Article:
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Disability Discrimination – Reasonable Adjustments and Their Prospect of Success

on Friday, 23 March 2012. Posted in News, Employment, Corporate

When deciding whether or not an adjustment intended to remove a disadvantage faced by a disabled employee is reasonable, one of the factors that should be taken into account is how effective it will be. In Leeds Teaching Hospital NHS Trust v Foster, the Employment Appeal Tribunal (EAT) held that where there is a real prospect of an adjustment removing the disadvantage, that would make it reasonable. However, that does not mean that a less than real prospect would not be sufficient to make the adjustment a reasonable one.
Paul Foster worked as a senior security inspector for Leeds Teaching Hospital NHS Trust. In 2006, his relationship with his line manager broke down, and by October that year he was unable to work as a result of stress. He raised a grievance alleging that he had been bullied and harassed by his manager, but the Trust was slow to deal with this. In June 2007, a doctor in the occupational health department advised that Mr Foster's stress was the result of problems at work and his return would not be possible until these had been resolved. In September 2007, Mr Foster was told that his grievance was dismissed. The Trust's stance throughout was that this resolved the bullying issue and that Mr Foster's grievance and his ill health were entirely separate issues.

In January 2008, it seemed possible that Mr Foster could be redeployed to a different department and the doctor confirmed that he was ready to return to work. However, the possibility failed to materialise. Mr Foster was offered one of two posts in the security department and was told that redeployment was not an option. His position was that a return to work in the security department was not possible as the problem that had caused his stress still existed. The Trust recommended that he be dismissed if his ill health prevented him from taking up either of the two posts offered. In the event, however, a decision was taken in June of that year to put Mr Foster on the redeployment register for three months to see if suitable alternative employment became available. An opportunity did arise, but ill health prevented Mr Foster from pursuing it.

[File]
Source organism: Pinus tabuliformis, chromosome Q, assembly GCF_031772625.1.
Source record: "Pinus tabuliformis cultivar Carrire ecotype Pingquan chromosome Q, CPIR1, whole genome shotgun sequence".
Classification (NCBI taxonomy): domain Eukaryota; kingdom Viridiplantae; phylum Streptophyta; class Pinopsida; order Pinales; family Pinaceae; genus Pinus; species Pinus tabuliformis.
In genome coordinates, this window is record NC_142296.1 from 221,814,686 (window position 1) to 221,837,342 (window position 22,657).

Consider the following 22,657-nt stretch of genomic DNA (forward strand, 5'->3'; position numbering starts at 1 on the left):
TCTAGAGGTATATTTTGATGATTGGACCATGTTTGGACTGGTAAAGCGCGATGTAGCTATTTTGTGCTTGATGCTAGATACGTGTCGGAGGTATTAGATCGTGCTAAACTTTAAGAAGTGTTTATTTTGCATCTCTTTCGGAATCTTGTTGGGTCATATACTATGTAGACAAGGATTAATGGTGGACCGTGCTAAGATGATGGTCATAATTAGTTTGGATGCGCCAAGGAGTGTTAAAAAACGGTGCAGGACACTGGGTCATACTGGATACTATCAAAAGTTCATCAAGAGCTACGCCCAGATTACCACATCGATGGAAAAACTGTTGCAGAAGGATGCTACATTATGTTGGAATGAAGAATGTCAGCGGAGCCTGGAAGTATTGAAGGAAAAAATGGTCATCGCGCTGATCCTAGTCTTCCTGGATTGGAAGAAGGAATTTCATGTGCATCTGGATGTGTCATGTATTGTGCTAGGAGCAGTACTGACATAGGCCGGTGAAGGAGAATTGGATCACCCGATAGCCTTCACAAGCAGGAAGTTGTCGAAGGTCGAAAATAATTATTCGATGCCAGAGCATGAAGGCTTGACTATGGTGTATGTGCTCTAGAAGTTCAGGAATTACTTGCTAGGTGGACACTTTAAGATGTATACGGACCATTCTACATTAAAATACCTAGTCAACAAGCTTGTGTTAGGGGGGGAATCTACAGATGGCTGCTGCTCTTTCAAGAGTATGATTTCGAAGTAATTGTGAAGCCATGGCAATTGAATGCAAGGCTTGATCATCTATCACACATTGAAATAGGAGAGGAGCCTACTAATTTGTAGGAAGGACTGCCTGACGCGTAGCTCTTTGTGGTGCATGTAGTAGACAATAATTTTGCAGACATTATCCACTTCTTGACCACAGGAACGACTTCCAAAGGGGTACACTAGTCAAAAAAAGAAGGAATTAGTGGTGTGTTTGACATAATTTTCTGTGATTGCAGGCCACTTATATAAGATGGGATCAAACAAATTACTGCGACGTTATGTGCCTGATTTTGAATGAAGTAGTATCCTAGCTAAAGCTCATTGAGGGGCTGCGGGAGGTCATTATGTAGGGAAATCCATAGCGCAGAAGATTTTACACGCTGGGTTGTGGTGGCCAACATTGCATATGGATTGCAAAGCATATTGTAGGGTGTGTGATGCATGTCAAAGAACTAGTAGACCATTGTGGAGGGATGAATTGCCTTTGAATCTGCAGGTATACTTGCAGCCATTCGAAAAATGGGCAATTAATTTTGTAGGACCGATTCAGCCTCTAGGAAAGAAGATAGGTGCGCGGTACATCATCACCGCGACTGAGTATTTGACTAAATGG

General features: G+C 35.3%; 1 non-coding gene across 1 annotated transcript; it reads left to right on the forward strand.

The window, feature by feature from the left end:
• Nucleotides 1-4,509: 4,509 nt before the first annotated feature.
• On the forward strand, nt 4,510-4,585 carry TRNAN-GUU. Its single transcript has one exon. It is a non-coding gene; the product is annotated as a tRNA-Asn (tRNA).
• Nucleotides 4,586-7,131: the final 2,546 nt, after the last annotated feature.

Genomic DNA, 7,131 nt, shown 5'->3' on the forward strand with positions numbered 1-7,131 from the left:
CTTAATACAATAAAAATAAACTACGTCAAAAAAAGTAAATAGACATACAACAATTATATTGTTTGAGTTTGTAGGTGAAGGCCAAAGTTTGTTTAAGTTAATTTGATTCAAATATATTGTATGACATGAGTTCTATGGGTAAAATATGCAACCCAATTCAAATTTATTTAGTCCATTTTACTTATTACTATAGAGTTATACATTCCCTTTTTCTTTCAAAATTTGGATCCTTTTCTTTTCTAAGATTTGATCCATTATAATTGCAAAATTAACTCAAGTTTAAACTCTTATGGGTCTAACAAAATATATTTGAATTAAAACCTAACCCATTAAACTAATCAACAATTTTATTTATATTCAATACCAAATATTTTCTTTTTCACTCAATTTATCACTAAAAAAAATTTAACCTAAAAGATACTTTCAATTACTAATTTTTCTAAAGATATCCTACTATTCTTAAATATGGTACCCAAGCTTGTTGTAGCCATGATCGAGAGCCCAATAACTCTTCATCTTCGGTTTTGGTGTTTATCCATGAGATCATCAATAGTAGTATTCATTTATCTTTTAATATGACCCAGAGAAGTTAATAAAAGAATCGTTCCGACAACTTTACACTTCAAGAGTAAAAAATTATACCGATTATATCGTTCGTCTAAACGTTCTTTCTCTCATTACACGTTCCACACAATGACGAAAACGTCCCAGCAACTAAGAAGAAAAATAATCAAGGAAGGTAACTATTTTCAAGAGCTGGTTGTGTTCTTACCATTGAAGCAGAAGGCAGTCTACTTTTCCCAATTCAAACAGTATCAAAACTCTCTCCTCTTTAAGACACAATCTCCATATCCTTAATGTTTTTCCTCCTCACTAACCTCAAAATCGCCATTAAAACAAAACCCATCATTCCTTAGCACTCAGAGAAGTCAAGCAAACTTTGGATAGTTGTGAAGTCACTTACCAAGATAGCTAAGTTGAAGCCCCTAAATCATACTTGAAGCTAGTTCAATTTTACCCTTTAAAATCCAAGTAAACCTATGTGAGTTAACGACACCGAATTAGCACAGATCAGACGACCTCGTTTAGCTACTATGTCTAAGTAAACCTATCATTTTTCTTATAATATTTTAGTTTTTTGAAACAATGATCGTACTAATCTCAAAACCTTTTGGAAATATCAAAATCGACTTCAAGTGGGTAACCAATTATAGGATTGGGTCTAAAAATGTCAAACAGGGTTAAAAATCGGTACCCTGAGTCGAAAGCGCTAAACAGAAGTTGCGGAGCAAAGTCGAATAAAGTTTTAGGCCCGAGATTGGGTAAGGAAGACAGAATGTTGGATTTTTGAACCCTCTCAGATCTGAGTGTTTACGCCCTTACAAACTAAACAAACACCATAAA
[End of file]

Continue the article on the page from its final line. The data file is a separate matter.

By the end of September 2008, the manager at the heart of Mr Foster's grievance had left and the doctor believed a phased return to work in the security department would be possible. In the event, this did not happen. Mr Foster had concerns he wished to discuss but was told that he would have to raise a fresh grievance. By November 2008, the doctor advised that Mr Foster was unfit for work and his situation was unlikely to change in the foreseeable future. In February 2009, he was dismissed. This decision was upheld at an internal appeal hearing in October 2009, although the appeal panel did find that there had been a 'failure to manage the sickness absence' and that the Trust's attempt to separate this from the investigation of Mr Foster's grievance had been fatally flawed.

Mr Foster brought claims of disability discrimination and unfair dismissal. The Employment Tribunal (ET) found that the Trust had failed to make a reasonable adjustment in not putting Mr Foster on the redeployment register in January 2008. Had it done so, there was a real prospect of him returning to work. Furthermore, it upheld his claim of unfair dismissal on the ground that no reasonable employer would have rigidly separated consideration of Mr Foster's absence from work from the reasons for his absence. The Trust appealed and lost in respect of both claims.

With regard to an employer's duty to make reasonable adjustments, the EAT went on to say that there was, in fact, no need for the ET to go as far as to find that there would have been a 'good or real prospect' of Mr Foster being redeployed, had he been placed on the redeployment register between January and June 2008, for the adjustment to be considered reasonable. It would have been sufficient had it found that there would have been 'just a prospect' of that occurring.

Contact Julie Shannon for advice on any discrimination law matter.

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